Medicaid Mistakes: Bad Advice from Unqualified People
I regularly receive requests to help families that have already tried their own asset protection plan for Medicaid. Sometimes they come to me after a family member has done something with an account the previous week or it could involve an action from years ago and now the money is all gone. Can you see where this is going? If they contact me to fix something, obviously the do it yourself plan went wrong and they are now in a lurch between the nursing home and the Health and Human Services Commission (HHSC) with past due nursing home bills usually past the $10,000 mark or more.
How Does This Happen?
There is a lot of information on Texas Medicaid out there that is flat out wrong, mildly inaccurate, or completely inappropriate when applied to a specific family’s set of circumstances. Often times you may hear stories from friends or family about what worked for them and it is not uncommon for medical staff personnel in hospitals and rehab centers to make bold statements on your family member’s Medicaid eligibility.
Think twice before putting your loved one’s financial resources and Medicaid eligibility in their hands. Ask yourself, “Do they work for me? Do they know the details of my situation? Do they know the nuances of Texas and Federal Medicaid laws? Will they stand beside me in front of the HHSC?”
In my experience, most pieces of anecdotal advice from unqualified people are horribly inaccurate. Medicaid rules that may seem black and white at first glance often become a lot more complicated when you consider the very important details that make the difference between receiving benefits and being charged with a penalty. (Ordinarily this is where I jump into a story of how many families think qualifying for certain Medicaid exemptions is much easier than it actually is, but we will cover those situations in a separate article)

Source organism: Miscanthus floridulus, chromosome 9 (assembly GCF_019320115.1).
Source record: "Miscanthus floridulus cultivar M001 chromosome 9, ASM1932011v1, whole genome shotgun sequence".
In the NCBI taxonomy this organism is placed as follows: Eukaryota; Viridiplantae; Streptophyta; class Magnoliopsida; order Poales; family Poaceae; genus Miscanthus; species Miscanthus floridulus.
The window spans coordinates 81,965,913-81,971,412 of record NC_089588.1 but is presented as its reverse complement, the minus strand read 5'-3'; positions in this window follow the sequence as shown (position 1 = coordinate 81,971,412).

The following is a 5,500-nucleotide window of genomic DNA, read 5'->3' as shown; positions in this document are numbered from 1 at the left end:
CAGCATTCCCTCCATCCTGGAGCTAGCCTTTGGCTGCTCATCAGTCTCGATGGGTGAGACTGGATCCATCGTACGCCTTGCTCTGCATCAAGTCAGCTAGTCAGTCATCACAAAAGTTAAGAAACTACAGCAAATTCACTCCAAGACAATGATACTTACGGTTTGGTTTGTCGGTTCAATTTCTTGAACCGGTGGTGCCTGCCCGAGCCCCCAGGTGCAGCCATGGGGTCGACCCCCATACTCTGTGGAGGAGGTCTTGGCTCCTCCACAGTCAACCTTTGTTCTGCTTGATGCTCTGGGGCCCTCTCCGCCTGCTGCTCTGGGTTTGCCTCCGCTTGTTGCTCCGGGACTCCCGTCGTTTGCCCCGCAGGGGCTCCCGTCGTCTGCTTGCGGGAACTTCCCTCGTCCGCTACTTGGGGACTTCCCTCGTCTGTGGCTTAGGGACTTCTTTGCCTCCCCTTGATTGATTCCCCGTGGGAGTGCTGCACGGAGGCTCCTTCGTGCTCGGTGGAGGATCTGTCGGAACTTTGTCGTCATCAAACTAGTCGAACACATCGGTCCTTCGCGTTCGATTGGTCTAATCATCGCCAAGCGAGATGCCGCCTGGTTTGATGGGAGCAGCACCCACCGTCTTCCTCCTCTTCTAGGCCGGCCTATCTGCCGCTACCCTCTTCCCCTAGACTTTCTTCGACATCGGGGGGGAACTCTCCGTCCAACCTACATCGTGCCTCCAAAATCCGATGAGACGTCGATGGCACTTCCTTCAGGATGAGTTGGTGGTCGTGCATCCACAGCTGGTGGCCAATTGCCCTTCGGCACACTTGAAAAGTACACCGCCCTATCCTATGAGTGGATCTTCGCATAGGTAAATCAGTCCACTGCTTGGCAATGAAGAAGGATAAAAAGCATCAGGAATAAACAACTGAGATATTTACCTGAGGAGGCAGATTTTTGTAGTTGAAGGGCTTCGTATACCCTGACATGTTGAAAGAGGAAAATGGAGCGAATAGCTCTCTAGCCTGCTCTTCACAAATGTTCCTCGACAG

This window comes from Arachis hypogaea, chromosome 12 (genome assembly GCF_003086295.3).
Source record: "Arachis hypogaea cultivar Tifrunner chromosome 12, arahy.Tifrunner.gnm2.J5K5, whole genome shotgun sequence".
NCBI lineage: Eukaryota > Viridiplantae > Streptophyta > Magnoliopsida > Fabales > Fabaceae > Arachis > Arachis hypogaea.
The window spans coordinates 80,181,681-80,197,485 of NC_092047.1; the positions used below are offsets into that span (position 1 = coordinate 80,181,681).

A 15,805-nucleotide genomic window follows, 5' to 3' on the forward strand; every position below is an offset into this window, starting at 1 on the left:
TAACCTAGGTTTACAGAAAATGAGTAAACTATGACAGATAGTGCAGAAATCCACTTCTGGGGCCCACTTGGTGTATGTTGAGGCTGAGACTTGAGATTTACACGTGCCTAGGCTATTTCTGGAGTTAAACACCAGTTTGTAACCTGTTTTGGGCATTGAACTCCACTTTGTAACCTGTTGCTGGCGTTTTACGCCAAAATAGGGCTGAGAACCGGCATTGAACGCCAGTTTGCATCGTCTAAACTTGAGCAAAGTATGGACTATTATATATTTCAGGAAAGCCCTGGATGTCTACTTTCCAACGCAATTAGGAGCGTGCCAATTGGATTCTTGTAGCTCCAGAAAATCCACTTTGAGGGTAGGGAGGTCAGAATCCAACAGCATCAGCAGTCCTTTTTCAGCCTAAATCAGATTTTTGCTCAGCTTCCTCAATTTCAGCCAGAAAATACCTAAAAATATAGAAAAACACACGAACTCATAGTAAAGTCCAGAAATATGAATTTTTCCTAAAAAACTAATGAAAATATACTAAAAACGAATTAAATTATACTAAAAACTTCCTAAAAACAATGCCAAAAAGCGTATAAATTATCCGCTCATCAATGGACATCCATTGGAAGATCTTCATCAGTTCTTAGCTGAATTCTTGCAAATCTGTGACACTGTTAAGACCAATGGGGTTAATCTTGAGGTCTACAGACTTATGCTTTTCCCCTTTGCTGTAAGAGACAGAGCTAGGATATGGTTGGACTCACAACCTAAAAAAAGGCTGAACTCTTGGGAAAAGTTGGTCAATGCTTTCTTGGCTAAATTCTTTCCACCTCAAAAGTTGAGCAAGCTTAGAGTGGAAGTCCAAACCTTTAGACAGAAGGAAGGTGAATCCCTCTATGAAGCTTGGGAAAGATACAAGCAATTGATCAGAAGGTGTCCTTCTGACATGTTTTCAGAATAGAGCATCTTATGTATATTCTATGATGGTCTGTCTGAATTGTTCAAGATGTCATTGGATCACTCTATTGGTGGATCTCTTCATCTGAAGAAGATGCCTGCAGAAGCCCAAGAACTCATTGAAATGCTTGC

I hope you are here to educate yourself before going down this same dangerous road. This is my critical Medicaid mistake #1: relying on bad advice from unqualified people.
What Is The Worst That Can Happen?
Bad advice, or no advice, usually creates more problems than solutions. For example, bad advice has led families to transfer assets out of a parent’s name and then spend all of the funds within the look back period of the parent’s application for Title 19 Medicaid benefits. From a legal perspective, there is no rhyme or reason to these situations and they often lead to disaster. So in a case like this a family has transferred and spent everything and gotten themselves into trouble with the HHSC. What happens now?
Now, that the Medicaid application was denied they recognize they need a Montgomery County Elder Law Attorney to fix the Medicaid eligibility issue. They have already spent everything, how are they going to afford a Montgomery County Medicaid Attorney to help them out of this hole? Speaking for myself, it usually costs more to fix an ill-advised asset protection plan than to create a well designed plan.
Don’t Let This Happen to You
If you are interested in asset protection from nursing home costs without jeopardizing Texas Medicaid eligibility speak with a Houston Medicaid Attorney and do it right the first time. Hope is not a strategy when it comes to proving your case for Medicaid nursing home benefits that cost an average of $5,000 per month.
If you are considering a do it yourself asset protection plan, be prepared to go it alone from start to finish. There are some mistakes that cannot be undone by even the best attorney.
TexasTitle19.com is your connection to an experienced Houston Medicaid Attorney who can help you find the right nursing home, get the best care, and pay for it all without going broke. We are currently focused on Harris and Montgomery Counties, including the areas of Houston, Conroe, The Woodlands, Spring, Tomball, Humble, and Katy. We also provide Elder Law and Medicaid consulting services throughout all of Texas.